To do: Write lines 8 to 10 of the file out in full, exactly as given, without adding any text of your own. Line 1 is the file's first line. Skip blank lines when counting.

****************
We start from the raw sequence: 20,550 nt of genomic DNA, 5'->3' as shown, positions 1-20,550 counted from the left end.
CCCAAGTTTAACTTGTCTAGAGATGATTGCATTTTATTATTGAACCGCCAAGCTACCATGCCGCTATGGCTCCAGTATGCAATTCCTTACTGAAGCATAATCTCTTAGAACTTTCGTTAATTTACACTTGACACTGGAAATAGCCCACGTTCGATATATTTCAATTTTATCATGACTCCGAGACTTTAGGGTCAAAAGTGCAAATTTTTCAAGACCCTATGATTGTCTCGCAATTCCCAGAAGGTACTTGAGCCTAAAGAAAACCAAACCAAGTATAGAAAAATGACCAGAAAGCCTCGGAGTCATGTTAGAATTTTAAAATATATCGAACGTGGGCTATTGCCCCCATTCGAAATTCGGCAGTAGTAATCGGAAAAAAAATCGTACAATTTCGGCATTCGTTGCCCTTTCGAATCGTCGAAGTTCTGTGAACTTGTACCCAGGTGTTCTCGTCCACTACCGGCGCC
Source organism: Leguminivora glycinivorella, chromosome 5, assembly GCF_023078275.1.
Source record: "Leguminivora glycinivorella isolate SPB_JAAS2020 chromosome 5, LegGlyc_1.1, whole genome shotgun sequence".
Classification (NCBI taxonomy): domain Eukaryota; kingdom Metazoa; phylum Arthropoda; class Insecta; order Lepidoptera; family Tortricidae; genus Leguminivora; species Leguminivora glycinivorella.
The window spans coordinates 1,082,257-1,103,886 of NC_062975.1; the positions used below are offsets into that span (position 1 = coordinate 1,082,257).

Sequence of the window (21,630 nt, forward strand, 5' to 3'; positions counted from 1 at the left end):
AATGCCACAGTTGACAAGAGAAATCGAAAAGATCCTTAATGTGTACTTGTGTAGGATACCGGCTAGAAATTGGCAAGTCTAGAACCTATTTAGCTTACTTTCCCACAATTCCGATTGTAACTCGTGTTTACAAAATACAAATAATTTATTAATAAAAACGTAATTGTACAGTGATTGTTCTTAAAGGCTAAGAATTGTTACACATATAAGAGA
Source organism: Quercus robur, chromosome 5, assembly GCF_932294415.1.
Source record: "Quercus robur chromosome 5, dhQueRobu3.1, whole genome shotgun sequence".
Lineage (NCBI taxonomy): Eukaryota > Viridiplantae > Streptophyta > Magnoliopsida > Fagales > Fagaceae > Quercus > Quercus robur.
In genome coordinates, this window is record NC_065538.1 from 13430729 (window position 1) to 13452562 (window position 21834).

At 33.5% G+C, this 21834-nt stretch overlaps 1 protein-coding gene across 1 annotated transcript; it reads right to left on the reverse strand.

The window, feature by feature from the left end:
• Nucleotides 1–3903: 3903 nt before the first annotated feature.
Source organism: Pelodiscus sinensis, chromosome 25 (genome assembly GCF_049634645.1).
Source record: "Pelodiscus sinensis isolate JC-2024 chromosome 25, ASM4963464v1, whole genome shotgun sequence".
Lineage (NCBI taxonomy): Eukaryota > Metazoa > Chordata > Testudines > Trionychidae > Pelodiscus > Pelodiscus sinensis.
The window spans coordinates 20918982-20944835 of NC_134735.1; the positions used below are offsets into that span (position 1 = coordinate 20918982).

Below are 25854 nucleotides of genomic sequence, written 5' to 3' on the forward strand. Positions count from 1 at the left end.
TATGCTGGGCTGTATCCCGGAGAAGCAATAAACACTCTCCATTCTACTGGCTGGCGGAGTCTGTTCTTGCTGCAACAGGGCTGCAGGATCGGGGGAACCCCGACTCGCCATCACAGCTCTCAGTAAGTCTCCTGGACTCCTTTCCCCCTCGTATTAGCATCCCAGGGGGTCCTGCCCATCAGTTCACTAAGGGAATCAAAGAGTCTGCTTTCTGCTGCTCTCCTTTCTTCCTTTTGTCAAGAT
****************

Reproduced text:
AATGCCACAGTTGACAAGAGAAATCGAAAAGATCCTTAATGTGTACTTGTGTAGGATACCGGCTAGAAATTGGCAAGTCTAGAACCTATTTAGCTTACTTTCCCACAATTCCGATTGTAACTCGTGTTTACAAAATACAAATAATTTATTAATAAAAACGTAATTGTACAGTGATTGTTCTTAAAGGCTAAGAATTGTTACACATATAAGAGA
Source organism: Quercus robur, chromosome 5, assembly GCF_932294415.1.
Source record: "Quercus robur chromosome 5, dhQueRobu3.1, whole genome shotgun sequence".